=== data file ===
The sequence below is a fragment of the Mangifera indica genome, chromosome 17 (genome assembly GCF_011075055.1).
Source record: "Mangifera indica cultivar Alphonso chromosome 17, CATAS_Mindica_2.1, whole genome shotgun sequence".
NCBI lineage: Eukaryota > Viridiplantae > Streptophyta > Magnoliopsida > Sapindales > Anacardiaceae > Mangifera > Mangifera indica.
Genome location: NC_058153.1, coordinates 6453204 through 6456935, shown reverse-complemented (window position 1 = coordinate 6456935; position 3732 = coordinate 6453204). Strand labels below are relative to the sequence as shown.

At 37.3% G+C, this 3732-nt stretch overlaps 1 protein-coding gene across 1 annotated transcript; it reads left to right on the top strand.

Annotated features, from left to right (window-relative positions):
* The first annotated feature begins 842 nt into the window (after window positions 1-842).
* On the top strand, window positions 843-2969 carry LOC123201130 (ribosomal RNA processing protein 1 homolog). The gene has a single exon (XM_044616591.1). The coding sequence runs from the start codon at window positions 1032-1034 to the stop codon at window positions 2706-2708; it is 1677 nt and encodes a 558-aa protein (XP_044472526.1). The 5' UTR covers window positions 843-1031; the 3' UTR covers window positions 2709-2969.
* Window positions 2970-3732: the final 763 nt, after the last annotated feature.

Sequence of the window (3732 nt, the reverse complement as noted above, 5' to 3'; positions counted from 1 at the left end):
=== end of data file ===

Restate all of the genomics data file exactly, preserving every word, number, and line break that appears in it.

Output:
The sequence below is a fragment of the Mangifera indica genome, chromosome 17 (genome assembly GCF_011075055.1).
Source record: "Mangifera indica cultivar Alphonso chromosome 17, CATAS_Mindica_2.1, whole genome shotgun sequence".
NCBI lineage: Eukaryota > Viridiplantae > Streptophyta > Magnoliopsida > Sapindales > Anacardiaceae > Mangifera > Mangifera indica.
Genome location: NC_058153.1, coordinates 6453204 through 6456935, shown reverse-complemented (window position 1 = coordinate 6456935; position 3732 = coordinate 6453204). Strand labels below are relative to the sequence as shown.

At 37.3% G+C, this 3732-nt stretch overlaps 1 protein-coding gene across 1 annotated transcript; it reads left to right on the top strand.

Annotated features, from left to right (window-relative positions):
* The first annotated feature begins 842 nt into the window (after window positions 1-842).
* On the top strand, window positions 843-2969 carry LOC123201130 (ribosomal RNA processing protein 1 homolog). The gene has a single exon (XM_044616591.1). The coding sequence runs from the start codon at window positions 1032-1034 to the stop codon at window positions 2706-2708; it is 1677 nt and encodes a 558-aa protein (XP_044472526.1). The 5' UTR covers window positions 843-1031; the 3' UTR covers window positions 2709-2969.
* Window positions 2970-3732: the final 763 nt, after the last annotated feature.

Sequence of the window (3732 nt, the reverse complement as noted above, 5' to 3'; positions counted from 1 at the left end):